US drone strike kills 6 AQAP fighters in central Yemen

The US killed six al Qaeda in the Arabian Peninsula fighters in the first drone strike reported in Yemen in more than three weeks.

Today’s strike, which took place in the Wadi Abida district in the central province of Marib, targeted a vehicle as it was driving in the village of Husoun al-Jalal, according to The Associated Press. Yemeni officials are attempting to identify the suspected AQAP fighters.

The exact target of the strike has not been disclosed. No AQAP leaders of operatives are reported to have been killed at this time. AQAP has not released an official statement on the strike.

The Wadi Abida of Marib province is a known haven for AQAP in central Yemen. The US has conducted five other drone strikes in Wadi Abida since October 2012. Two of those strikes took place this year, two occurred in 2013, and one was conducted in 2012. Twenty-eight AQAP fighters and two civilians are reported to have been killed in the six strikes, according to data compiled by The Long War Journal.

Today’s strike took place as the Yemeni military has been on the offensive against al Qaeda in the Arabian Peninsula in its southern strongholds of Abyan and Shabwa provinces.

The Yemeni military is reporting success during its operation to reclaim AQAP strongholds in the south. The military said it has retaken Azzan and the Al Maifa district in Shabwa as well as the Al Mahfad district in Abyan province. Al Mahfad has served as an AQAP stronghold and the location of a training center since mid-2012.

A Yemeni military official is claiming that security forces have killed and wounded hundreds of AQAP fighters and dozens of leaders during operations in the south since April 29.

Fighters and commanders from Saudi Arabia, Algeria, Somalia, Russia, Afghanistan, Pakistan, and France are reported to have been killed or captured during the ongoing Yemeni offensive. [See LWJ reports, Saudis, Chechens, Afghans killed during recent fighting in southern Yemen, and Pakistani, Algerian, French al Qaeda fighters killed or captured during Yemeni operation.]

Background on US strikes in Yemen

The US has launched 12 strikes in Yemen so far this year. Four of those strikes took place in April, four took place in March, and three in January.

The pace of the drone strikes in Yemen decreased last year from the previous year (26 in 2013 versus 41 in 2012). The reduction in the number of strikes coincided with a speech by President Barack Obama at the National Defense University in May 2013. The strikes are being reduced as the US government is facing increasing international criticism for conducting the attacks in both Yemen and Pakistan.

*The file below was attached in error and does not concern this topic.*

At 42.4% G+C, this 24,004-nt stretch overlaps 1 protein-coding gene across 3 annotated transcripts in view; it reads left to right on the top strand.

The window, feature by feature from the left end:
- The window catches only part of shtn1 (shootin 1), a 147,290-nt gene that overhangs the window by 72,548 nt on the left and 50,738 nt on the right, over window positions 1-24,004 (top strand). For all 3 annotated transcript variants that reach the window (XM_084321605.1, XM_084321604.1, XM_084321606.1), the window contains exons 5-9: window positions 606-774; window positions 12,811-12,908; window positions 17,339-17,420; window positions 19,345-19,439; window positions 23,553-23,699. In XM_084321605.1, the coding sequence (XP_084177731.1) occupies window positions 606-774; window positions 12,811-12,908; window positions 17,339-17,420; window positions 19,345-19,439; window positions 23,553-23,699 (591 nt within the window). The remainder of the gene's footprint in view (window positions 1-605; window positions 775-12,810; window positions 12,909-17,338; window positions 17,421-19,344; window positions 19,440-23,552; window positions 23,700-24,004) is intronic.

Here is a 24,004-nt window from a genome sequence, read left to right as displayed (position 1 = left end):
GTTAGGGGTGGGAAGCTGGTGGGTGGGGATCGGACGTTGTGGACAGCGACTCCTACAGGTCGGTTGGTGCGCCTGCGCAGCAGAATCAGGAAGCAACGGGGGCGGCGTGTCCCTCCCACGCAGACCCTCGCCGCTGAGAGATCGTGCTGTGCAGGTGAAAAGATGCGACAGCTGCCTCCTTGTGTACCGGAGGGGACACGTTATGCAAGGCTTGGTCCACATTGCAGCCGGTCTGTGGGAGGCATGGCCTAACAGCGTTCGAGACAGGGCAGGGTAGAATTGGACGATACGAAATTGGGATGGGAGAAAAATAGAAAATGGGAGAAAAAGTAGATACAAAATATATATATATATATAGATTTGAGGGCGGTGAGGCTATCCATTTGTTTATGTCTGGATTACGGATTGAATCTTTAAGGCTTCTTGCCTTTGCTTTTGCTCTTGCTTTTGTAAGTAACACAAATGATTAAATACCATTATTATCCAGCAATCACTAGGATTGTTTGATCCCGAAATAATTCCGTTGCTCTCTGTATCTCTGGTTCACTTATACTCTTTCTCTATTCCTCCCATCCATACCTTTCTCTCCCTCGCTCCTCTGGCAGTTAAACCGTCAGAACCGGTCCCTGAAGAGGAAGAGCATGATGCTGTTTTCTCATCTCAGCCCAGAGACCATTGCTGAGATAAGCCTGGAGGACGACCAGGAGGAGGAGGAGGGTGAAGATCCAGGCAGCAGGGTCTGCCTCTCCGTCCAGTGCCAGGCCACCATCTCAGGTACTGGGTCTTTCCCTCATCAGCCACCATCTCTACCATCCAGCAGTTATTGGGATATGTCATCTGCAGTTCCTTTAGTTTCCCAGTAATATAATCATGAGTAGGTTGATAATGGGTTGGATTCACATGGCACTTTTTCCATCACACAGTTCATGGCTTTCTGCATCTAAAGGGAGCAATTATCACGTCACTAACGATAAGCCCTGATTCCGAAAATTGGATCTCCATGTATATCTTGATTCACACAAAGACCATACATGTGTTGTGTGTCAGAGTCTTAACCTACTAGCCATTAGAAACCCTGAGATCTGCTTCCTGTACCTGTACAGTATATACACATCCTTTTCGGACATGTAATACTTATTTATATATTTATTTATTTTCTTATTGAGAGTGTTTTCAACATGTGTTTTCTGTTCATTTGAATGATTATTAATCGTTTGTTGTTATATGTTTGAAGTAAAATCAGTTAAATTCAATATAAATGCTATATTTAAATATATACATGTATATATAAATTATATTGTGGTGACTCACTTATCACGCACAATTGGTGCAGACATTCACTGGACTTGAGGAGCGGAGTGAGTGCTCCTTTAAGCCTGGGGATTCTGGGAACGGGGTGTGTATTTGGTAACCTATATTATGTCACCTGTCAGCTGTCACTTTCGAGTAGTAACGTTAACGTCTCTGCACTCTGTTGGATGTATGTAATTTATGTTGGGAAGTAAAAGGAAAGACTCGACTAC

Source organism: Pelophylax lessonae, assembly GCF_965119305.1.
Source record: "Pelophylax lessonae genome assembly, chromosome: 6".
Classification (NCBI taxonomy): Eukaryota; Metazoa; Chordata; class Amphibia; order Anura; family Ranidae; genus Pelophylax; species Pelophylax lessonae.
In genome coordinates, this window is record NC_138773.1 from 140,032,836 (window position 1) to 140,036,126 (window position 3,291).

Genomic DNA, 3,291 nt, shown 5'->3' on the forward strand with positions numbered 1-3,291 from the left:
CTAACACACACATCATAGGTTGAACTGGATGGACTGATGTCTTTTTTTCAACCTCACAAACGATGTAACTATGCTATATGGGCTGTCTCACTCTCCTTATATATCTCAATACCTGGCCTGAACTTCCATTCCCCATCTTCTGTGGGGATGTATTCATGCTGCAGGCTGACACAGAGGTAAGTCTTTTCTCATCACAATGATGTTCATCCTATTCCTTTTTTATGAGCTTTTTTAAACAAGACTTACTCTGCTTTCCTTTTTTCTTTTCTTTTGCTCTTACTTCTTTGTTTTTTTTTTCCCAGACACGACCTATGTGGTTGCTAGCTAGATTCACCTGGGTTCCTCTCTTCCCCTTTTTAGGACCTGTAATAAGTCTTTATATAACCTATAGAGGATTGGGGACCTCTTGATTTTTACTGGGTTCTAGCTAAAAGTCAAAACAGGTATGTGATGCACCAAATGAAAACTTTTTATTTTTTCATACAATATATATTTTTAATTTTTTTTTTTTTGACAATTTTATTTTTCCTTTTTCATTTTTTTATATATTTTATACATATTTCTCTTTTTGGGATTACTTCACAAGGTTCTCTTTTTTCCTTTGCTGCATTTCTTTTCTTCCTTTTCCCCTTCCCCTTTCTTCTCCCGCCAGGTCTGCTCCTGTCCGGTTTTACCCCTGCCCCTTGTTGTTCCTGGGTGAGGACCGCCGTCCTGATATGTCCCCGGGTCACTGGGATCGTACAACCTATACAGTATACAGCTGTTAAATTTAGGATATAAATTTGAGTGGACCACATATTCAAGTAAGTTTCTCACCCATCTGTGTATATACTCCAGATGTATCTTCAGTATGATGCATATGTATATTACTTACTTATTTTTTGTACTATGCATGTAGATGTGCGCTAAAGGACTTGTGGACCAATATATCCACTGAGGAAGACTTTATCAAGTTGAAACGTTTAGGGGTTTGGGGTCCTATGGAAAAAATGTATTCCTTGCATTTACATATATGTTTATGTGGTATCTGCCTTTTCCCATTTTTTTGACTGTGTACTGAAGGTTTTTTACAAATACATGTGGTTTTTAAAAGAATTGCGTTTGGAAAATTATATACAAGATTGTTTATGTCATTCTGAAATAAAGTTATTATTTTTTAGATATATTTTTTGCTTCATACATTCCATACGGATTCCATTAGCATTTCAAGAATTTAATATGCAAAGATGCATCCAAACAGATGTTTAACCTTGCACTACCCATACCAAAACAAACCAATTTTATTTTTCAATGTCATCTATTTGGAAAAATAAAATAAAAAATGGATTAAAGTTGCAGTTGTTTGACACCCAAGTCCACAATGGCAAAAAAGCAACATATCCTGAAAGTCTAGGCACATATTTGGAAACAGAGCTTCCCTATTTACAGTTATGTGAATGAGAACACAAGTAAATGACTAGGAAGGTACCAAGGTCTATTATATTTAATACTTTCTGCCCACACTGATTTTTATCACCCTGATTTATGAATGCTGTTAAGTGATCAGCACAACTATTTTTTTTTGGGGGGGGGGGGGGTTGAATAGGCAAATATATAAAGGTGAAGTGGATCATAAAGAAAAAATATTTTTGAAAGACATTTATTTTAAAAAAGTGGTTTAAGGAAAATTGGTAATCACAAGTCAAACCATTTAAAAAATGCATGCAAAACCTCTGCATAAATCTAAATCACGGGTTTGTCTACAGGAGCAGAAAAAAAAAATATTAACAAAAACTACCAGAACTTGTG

The number of strikes might have been much lower in 2013 were it not for an al Qaeda plot emanating from Yemen that was uncovered by US officials in late July. The plot led the US to close down more than 20 embassies and diplomatic facilities across Africa, the Middle East, and Asia. The plot involved AQAP emir Nasir al Wuhayshi, who now also serves as al Qaeda’s general manager.

Between July 27, after the plot was disclosed, and Aug. 10, the US launched nine strikes in Yemen; no drone strikes were reported for seven weeks prior to July 27. The burst in attacks was intended to disrupt the plot and take out AQAP’s top leadership cadre and senior operatives. The US killed Kaid al Dhahab, AQAP’s emir for Baydah province, during that time period.

AQAP and al Qaeda still seek to conduct attacks against the US. In a recent AQAP video featuring Nasir al Wuhayshi, who is both the emir of AQAP and al Qaeda’s overall general manager, he said America remains a target.

“O brothers, the Crusader enemy is still shuffling his papers, so we must remember that we are always fighting the biggest enemy, the leaders of disbelief, and we have to overthrow those leaders, we have to remove the Cross, and the carrier of the Cross is America,” Wuhayshi said.

Wuhayshi made the statement in the open to a gathering of more than 100 people.

Bill Roggio is a Senior Fellow at the Foundation for Defense of Democracies and the Editor of FDD's Long War Journal.

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